- Kyle Wiggers , Digital Trends
The HTC Bolt features speedy wireless and nifty audio, but little else to justify its sky-high price tag.
- Bright display
- MicroSD support
- Fast LTE speeds
- Android 7.0 Nougat
- IP57 Water resistance
- Adaptive earbuds
- Uncomfortable grip
- Average camera
- Average battery
- No headphone jack or included dongle
- Bloatware on some carriers
HTC has a hit-or-miss record with phones in the past few years. Their latest offering, the HTC Bolt--also known as the HTC 10 Evo, looks like a larger version of their popular HTC 10. On paper, the specs look solid for a mid-tier phone, but does that translate to value and an enjoyable experience?
Reviews are rolling in across the web and we’ve scoured them all to bring you this summary!
If you’ve seen a recent HTC phone, you’ve seen the HTC Bolt. It sticks with the traditional HTC aluminum unibody design with minimal flair. You’ll find a camera on the back, volume buttons and power button on the side and a USB Type-C port on the bottom. With an IP57 rating, the phone can also withstand brief submersions and splashes.
Reviews on the design were mixed. While no one had a problem with the appearance of the phone, many mentioned problems with grip. Alphr noted, “This is not comfortable to hold, feeling too wide to sit comfortably in the hand.”
There’s also the lack of headphone jack. They don’t include an adapter either. However, they do include a set of specialized earbuds that received decent reviews. According to HTC they optimize sound to fit your ear’s shape and the environment in which you’re listening. Alphr checked out this new features and said, “Once configured, the sound does genuinely feel better to the ear, with more detail immediately noticeable.”
Heading around front, you’ll find a 5.5-inch LCD screen running at 1440-by-2560 pixels. There’s also a fingerprint scanner at the bottom of the front panel. Reviews for both were average. Phone Arena summed up opinions well, saying, “Its 500-nit output is far from bad, and should treat you well during a lot of outdoor usage. Color accuracy isn't quite spot on, but it's close enough not to be distracting.”
Powering the phone you’ll find an older octa-core Snapdragon 810 processor with 3GB of RAM. This was one area where reviews varied wildly. Alphr noted, “In 2016, no fresh install of Android should lag on the intro screens, or slow down when using the built-in keyboard. The HTC 10 Evo does both of these things.” However, many reviews found the phone performed well for most tasks. Just remember that it’s a mid-tier phone and not a flagship that the phone’s price might suggest.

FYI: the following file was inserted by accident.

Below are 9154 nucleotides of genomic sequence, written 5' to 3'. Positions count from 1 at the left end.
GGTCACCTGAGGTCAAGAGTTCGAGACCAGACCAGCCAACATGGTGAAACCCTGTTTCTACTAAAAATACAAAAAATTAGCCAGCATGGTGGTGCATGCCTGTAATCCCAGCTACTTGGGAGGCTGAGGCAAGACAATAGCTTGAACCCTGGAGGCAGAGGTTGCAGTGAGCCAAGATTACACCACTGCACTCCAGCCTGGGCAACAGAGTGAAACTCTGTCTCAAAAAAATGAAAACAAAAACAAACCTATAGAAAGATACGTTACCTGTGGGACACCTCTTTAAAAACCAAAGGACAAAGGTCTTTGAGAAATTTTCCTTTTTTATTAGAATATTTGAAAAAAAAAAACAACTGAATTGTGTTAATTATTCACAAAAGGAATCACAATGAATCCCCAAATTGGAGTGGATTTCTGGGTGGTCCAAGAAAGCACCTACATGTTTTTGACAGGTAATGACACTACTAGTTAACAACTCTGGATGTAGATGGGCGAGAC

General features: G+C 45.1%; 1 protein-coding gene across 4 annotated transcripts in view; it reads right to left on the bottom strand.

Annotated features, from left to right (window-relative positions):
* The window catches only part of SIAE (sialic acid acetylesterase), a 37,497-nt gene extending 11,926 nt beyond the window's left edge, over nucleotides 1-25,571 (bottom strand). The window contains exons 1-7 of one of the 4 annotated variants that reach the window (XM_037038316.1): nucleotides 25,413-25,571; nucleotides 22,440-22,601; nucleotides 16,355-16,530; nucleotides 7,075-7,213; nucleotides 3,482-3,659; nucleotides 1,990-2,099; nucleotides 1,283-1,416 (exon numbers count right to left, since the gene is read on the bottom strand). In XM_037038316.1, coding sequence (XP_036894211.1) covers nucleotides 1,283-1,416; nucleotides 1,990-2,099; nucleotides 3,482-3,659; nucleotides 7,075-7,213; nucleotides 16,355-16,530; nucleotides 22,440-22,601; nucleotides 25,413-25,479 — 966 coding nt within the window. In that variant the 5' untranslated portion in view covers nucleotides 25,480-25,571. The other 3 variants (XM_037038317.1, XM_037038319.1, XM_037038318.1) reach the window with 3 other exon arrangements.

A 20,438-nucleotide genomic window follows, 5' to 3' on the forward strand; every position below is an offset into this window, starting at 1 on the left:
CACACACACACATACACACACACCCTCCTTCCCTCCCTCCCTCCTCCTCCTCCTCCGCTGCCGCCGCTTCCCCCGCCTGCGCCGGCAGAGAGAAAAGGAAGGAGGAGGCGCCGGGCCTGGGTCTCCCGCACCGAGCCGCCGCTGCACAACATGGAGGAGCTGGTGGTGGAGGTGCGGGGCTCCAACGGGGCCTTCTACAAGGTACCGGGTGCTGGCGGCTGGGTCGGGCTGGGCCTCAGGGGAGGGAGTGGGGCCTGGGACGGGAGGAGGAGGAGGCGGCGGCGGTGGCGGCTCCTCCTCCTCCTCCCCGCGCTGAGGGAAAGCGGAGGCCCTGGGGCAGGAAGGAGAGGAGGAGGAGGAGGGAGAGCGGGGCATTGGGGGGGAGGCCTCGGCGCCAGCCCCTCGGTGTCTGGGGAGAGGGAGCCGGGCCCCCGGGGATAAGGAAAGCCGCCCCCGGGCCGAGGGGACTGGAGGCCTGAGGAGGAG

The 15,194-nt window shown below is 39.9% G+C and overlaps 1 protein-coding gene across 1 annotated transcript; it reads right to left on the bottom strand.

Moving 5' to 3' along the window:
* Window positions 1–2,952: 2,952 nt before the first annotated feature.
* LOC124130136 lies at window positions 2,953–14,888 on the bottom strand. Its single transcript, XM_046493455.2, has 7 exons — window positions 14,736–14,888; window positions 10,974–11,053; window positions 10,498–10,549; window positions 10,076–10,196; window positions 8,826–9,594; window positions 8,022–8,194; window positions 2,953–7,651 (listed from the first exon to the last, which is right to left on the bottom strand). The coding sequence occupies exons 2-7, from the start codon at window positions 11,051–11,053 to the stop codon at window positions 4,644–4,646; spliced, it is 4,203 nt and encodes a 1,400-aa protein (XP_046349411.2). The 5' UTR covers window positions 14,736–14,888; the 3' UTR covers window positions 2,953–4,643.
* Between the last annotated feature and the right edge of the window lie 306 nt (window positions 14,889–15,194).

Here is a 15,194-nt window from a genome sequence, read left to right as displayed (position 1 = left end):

With 32GB of internal storage and microSD support up to 2TB, there’s more than enough room for your favorite apps, media or pictures.
The phone runs HTC’s latest Sense UI skin over Android 7.0 Nougat. PC Magazine applauded the UI, saying, “[It] is rather light compared with most manufacturer skins. It largely resembles stock Android aside from app icons and BlinkFeed.”
However, for readers looking at the Sprint exclusive variant, beware of bloatware. Reviewers noted more than 60 apps pre-installed on their devices--many redundant or useless.
Reviews indicate that the phone’s 3200mAh battery appears enough to get a full day of light-to-moderate usage on a single charge--but only just. Fortunately, QuickCharge 2.0 support means you can charge up completely in just over 1.5 hours.
Lastly, you’ll find a 16MP rear camera with optical image stabilization and a front-facing 8MP lens. Like other aspects of the phone, reviews for these were average. Expert Reviews UK said, “Photos seemed lacking in detail and, while colours were bright and well-balanced, the focus seemed to struggle to stay locked on.” Low-light performance was respectable in many reviews as well, though it doesn’t keep up with recent flagships in that regard.
Overall, the biggest issue facing most reviewers was the price. At full retail pricing, the HTC Bolt is only slightly cheaper than the superior HTC 10 and is priced well above competing handsets with better specs. For that reason alone, most reviewers recommend passing on this latest HTC release. Tom’s Guide summed up the problem well, saying, “the Bolt is a decent but pricey midrange option — but it should have been better than it is.”
Reviews (6.1/10 Avg. rating)
An undeniably well-rounded pair of cameras
New on the outside, older on the inside
The better data speed might not be worth it
A step behind
While HTC was making it clear where it was trying to go with the HTC 10, the Evo seems rather unnecessary. In the most important ways, it is a step backwards — bulkier, uncomfortable, lower-specced, average display — and in other ways it wants to be part of the future with improved camera and USB-C only port. For all the cut corners, though, the Evo isn’t significantly cheaper than the HTC 10 to warrant it an audience; the HTC 10 is priced at AED 2199, while the Evo is priced at AED 1999. For AED 200 extra, you’ll get a phone with a much better screen, a newer chipse... Full review
A disappointing phone that's nowhere near as good as the original HTC 10
How to ruin a solid flagship’s good name
Awesome audio can't save this Sprint exclusive
Does plenty of things well but really not a handset that can justify that kind of money
A fine enough phone
Darn, there are no reviews yet for this phone.